The Gigabit Home: Networking Cable Conundrums

While the Type of Sources and Destinations Matter in the Gigabit Home, They Are, to Poorly Paraphrase James Brown, Nothing Without a Good Cable
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What is the most crucial component of a gigabit network? Is it the network switch or perhaps the encoder/decoder units? While the type of sources and destinations matter, they are, to poorly paraphrase James Brown, nothing without a good cable. Yes the cable.

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It is not the sexiest of topics when it comes to discussing the modern “Gigabit Home,” but its importance cannot be understated.

Network Problems Traced Back to the Cable

Cable is often overlooked in its importance. We know we need it, but common practice shows how little we recognize it. Who is most often in charge of getting the cable run? More often than not, the crew sent out is comprised of our most junior techs.

In the right situations, and with proper oversight, this can be a great lesson in fundamentals, yet we know the truth of it. The understandably essential credo is to get the job done fast and move on to the next one. The cost of having to repair or replace runs done wrong can be substantial, so the gamble we’re often making is really not worth it.

Step back for a moment and see that the cable is the one component that we bury inside walls. Once the electricians and plumbers are done, the walls go up and getting access after is just slightly problematic.

All too often, network issues can be traced back to Category cable not being raised the six to 12 inches above the BX via J hooks or straps. Instead we find UTP cable lying parallel directly on the electrical runs, incurring noise and inhibiting performance. In such cases, the hope that someone even thought to run the cables in an intersecting pattern is just too much by half. The cost of your crew’s labor to install wiring in the proper was is minimal versus having to eat the cost of replaced sheetrock, or worse having to break through specialized wall coverings.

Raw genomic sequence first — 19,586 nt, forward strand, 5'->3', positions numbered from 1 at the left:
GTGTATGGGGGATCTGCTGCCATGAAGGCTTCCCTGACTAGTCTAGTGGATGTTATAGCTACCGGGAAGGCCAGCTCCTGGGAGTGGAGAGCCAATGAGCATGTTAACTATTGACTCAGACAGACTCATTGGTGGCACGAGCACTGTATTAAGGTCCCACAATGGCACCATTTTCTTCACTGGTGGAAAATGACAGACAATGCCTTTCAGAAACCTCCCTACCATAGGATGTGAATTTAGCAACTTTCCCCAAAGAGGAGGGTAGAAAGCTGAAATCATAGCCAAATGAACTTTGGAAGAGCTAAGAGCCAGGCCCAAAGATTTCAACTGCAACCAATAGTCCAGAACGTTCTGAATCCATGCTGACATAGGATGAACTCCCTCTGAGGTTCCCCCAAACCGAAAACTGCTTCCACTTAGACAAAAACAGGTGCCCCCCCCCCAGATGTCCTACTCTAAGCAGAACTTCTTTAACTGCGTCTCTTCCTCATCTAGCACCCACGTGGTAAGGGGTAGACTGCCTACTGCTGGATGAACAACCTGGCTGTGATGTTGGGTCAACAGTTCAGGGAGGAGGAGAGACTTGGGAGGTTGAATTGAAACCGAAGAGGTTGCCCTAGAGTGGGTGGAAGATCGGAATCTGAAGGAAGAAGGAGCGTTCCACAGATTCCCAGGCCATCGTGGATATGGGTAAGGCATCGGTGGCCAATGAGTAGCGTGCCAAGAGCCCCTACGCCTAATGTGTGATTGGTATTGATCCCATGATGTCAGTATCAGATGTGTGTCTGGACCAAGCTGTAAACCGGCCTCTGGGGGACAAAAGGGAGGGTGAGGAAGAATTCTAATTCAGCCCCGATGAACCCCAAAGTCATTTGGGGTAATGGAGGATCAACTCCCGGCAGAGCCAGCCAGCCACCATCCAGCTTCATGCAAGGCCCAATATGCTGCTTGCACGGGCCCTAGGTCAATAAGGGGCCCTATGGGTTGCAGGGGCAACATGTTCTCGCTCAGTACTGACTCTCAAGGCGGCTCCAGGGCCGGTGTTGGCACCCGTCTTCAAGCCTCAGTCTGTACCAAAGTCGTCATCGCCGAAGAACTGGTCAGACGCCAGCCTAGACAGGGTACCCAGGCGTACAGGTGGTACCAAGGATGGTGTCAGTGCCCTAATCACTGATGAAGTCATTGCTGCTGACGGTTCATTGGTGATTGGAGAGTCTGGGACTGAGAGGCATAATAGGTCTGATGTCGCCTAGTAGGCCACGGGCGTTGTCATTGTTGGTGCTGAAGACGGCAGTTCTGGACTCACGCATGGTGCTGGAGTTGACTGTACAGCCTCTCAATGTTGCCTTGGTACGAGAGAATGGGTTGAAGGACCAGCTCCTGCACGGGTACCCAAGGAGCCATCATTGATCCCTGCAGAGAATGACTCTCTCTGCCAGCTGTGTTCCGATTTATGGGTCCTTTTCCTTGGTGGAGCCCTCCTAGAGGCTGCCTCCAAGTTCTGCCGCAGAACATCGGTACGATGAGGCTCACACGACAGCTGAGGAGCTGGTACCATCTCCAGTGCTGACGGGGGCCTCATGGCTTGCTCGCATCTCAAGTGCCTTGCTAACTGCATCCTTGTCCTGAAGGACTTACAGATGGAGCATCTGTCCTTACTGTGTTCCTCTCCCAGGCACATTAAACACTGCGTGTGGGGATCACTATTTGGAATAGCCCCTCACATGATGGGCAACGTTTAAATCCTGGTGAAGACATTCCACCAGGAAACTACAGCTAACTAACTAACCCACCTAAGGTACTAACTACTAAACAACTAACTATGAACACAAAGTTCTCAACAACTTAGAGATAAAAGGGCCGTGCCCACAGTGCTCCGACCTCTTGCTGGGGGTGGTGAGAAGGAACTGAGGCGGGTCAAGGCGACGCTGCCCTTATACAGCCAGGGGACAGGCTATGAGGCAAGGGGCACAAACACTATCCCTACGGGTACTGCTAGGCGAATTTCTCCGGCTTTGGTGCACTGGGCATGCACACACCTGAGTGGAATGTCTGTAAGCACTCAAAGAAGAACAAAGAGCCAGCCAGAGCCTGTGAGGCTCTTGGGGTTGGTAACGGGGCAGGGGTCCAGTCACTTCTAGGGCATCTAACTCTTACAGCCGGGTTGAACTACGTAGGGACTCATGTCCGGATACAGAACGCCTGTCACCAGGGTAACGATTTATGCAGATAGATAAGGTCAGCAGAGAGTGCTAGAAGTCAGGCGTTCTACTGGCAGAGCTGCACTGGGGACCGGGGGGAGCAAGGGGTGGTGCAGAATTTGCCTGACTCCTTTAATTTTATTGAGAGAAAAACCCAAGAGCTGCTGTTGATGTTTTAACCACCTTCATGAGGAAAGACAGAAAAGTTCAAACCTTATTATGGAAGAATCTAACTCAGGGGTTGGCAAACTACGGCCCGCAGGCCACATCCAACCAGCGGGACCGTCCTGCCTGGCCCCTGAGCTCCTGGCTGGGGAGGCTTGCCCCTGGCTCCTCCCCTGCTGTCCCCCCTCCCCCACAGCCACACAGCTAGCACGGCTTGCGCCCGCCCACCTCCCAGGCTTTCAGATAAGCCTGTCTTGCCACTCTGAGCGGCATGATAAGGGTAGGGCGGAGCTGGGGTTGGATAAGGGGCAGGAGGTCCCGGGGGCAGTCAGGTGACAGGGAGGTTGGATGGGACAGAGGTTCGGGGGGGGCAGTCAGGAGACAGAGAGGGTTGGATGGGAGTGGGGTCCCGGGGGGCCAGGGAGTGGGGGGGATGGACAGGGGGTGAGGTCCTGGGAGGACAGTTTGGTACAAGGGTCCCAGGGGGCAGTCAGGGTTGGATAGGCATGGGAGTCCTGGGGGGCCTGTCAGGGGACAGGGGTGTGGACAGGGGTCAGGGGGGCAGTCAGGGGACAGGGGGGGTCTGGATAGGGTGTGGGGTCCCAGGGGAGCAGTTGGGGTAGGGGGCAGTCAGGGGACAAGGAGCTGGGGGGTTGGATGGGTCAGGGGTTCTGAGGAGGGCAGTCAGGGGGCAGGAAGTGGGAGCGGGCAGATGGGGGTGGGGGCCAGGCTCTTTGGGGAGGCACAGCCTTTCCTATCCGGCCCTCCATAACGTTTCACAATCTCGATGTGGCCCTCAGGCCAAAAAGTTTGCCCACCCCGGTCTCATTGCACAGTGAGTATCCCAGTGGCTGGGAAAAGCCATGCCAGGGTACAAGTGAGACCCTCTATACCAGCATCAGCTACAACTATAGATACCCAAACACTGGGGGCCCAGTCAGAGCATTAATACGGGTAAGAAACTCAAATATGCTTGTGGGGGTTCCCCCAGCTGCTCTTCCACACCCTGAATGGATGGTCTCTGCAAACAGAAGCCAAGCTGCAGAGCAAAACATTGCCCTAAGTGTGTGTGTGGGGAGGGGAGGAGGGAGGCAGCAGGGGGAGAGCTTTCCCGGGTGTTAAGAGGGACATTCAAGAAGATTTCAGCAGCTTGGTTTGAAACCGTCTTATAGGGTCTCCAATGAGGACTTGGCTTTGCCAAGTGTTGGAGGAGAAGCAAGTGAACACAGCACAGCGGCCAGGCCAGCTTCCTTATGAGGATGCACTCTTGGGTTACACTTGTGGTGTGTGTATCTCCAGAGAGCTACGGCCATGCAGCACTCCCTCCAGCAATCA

Avoiding the Bends

Another all-too-common issue is forcing the cable beyond its specified bend radius. Often this is the result of poor planning of runs, where potential pinch points would be identified and worked around.

Bend radius calculations are just as important as avoiding electrical runs. The result can turn a great system into mush, sometimes 30 days later. In the same vein, how many of us train our junior techs pulling cable about just how much pulling is needed, or not needed. Stretching and over bending wires changes the twists ratio of the cables, greatly changing data timing, noise isolation, and throughput.

Wireless Wanderlust

Some reading this may be tempted to say that while all of these wiring rules are true enough, the world is going wireless, so what’s the point?

True enough, there are folks looking to solidify these solutions via Wi-Fi, a move to new frequency sets, channel merging, MIMI (Multiple In, Multiple Out), and mesh networking. In fact homebuilder Lennar has begun to offer homes with the option of being wireless only. Unfortunately, the potential for consistent success is quite low. Throughput speeds are barely able to push 4K 4:4:4 60 to the multitude of monitors and devices in a home. 8K is coming in fast and furious; will the technology catch up?

It is, for the foreseeable future, well advised to adhere to the adage that while Wi-Fi is the most convenient methodology for the transmission of data invented, it is also the most unreliable methodology implemented.

Take care of those wires. Your project success depends on it.